What is Age-Related Macular Degeneration (AMD)?
Age-related macular degeneration (AMD) is a disease associated with aging that gradually interferes with central vision. AMD is a leading cause of vision loss in Americans 60 years of age and older. AMD occurs in two forms: wet and dry.
Wet AMD occurs when abnormal blood vessels behind the retina start to grow under the macula (called choroidal neovascularization). These new blood vessels tend to be very fragile and often leak blood and fluid. Fluid, in turn, interferes with the function and health of the retinal cells.
Dry AMD occurs when the light-sensitive cells in the macula slowly break down. Over time, as less of the macula functions, central vision is gradually lost in the affected eye. Dry AMD generally affects both eyes, but may be asymmetric between the two eyes. Ninety percent of all people with AMD have the dry form, although the dry form can turn into the wet form.
Who is at risk for AMD?
The greatest risk factor is age. The incidence of AMD in patients over age 75 is 30%. Other risk factors include smoking, obesity, race (Caucasian), and having a relative with AMD.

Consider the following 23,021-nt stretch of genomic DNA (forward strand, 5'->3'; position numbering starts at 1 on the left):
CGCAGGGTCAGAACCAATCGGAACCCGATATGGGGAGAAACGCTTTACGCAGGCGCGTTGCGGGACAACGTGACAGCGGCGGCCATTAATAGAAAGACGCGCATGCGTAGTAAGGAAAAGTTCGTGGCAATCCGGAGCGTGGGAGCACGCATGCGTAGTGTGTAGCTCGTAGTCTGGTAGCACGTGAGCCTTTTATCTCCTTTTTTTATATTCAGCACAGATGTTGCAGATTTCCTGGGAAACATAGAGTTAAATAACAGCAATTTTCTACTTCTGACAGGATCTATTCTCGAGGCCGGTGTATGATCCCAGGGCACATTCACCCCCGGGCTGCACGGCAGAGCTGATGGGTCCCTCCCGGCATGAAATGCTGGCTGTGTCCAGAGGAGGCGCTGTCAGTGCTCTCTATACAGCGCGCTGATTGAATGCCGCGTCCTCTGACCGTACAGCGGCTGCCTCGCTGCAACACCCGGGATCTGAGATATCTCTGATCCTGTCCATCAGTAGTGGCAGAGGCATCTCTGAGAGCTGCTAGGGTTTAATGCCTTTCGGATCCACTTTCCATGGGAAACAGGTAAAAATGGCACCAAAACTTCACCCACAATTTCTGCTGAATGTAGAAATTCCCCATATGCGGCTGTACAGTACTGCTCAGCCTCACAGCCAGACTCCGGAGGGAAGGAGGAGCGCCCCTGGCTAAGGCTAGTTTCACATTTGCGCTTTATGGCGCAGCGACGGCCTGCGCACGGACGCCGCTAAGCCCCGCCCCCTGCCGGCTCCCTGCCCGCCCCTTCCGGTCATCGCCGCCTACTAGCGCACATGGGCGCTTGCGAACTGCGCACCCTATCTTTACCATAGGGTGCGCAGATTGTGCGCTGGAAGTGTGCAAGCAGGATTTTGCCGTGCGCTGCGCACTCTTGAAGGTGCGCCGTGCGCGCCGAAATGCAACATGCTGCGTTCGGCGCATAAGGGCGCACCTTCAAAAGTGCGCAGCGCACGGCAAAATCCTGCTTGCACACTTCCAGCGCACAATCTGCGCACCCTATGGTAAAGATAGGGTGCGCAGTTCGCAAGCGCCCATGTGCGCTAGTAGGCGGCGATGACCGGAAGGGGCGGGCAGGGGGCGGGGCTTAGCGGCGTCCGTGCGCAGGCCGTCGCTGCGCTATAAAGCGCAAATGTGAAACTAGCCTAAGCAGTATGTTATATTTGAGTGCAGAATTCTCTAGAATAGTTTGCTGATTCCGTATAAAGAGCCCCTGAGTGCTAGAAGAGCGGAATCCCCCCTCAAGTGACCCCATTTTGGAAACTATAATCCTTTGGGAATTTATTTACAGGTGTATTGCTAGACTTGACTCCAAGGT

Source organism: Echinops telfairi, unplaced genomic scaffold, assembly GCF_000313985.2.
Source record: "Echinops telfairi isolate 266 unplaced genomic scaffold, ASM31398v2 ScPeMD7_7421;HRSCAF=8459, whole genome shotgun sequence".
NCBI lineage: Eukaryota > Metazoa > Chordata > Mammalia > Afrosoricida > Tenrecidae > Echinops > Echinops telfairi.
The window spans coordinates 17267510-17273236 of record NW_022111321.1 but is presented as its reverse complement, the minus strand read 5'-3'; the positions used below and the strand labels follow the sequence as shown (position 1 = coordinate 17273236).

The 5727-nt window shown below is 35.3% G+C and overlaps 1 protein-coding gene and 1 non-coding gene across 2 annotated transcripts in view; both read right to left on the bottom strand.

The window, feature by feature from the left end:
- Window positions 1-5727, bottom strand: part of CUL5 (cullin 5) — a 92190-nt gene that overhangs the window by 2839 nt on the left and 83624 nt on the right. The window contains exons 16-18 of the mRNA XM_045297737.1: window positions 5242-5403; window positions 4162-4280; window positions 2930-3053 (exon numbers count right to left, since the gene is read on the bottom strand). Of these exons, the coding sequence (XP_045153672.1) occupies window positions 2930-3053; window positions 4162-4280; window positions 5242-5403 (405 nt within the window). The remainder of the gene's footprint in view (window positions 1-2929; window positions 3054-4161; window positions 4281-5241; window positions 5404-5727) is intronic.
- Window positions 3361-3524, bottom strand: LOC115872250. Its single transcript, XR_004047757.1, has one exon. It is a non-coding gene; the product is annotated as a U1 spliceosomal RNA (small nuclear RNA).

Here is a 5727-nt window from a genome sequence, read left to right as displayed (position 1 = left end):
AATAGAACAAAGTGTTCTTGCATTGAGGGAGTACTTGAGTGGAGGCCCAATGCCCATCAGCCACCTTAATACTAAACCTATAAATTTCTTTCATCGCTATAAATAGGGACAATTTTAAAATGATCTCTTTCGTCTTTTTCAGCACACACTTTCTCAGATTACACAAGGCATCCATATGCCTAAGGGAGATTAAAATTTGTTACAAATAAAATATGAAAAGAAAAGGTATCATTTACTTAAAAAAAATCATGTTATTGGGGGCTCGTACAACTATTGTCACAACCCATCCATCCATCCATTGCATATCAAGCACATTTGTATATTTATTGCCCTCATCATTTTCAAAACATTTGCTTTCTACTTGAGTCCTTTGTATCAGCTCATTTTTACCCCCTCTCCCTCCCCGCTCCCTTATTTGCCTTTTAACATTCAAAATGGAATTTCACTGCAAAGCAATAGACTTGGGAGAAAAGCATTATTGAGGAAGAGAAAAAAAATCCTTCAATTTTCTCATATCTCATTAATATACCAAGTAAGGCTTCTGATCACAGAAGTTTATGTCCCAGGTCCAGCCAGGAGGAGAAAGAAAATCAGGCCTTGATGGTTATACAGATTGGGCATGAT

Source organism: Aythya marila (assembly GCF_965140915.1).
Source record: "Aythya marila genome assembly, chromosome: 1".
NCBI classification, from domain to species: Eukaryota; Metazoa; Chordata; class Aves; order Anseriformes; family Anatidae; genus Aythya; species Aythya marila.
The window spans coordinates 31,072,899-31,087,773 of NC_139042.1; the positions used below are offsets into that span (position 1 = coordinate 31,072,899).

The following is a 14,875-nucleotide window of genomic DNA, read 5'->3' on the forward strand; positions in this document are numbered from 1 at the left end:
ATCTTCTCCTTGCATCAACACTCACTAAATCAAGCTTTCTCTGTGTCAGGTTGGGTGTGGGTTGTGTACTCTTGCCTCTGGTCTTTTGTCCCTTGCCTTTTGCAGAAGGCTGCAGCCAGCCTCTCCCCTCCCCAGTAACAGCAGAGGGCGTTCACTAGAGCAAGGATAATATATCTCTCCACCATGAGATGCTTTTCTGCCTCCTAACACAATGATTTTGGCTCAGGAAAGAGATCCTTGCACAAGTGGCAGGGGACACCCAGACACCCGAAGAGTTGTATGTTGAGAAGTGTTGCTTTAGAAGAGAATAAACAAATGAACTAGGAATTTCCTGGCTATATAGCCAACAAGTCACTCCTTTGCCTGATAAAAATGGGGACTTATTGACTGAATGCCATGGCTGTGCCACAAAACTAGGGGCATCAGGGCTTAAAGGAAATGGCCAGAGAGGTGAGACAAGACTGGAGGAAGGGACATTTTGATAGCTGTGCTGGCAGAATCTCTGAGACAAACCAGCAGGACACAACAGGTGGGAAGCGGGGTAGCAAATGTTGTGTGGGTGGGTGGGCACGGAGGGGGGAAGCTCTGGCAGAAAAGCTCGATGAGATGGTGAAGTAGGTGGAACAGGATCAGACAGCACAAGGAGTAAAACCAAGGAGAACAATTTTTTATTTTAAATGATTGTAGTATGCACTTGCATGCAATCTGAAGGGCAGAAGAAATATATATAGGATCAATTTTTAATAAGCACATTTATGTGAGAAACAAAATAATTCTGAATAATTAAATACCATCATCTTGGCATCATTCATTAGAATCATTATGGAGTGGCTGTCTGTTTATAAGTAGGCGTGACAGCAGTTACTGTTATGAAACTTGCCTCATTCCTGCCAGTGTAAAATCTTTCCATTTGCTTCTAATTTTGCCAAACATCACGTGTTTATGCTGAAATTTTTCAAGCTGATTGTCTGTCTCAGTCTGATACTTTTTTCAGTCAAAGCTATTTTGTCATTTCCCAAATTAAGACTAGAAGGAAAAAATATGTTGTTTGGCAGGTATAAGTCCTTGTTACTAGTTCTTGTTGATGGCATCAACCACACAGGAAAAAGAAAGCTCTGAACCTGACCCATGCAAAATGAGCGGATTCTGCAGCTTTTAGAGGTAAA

Can my lifestyle make a difference?
Yes, you can lower your chance of developing AMD by eating a healthy diet with fish and vegetables, not smoking, keeping your weight and blood pressure under good control, and routine eye exams.
How is AMD detected?
How is wet AMD treated?
How is dry AMD treated?
Once dry AMD reaches the advanced stage, no form of treatment can prevent vision loss. However, treatment with vitamins and minerals can delay and possibly prevent intermediate AMD from progressing to the advanced stage, in which vision loss occurs.
The National Eye Institute
Tel: (612) 871-2292
Fax: (612) 871-0195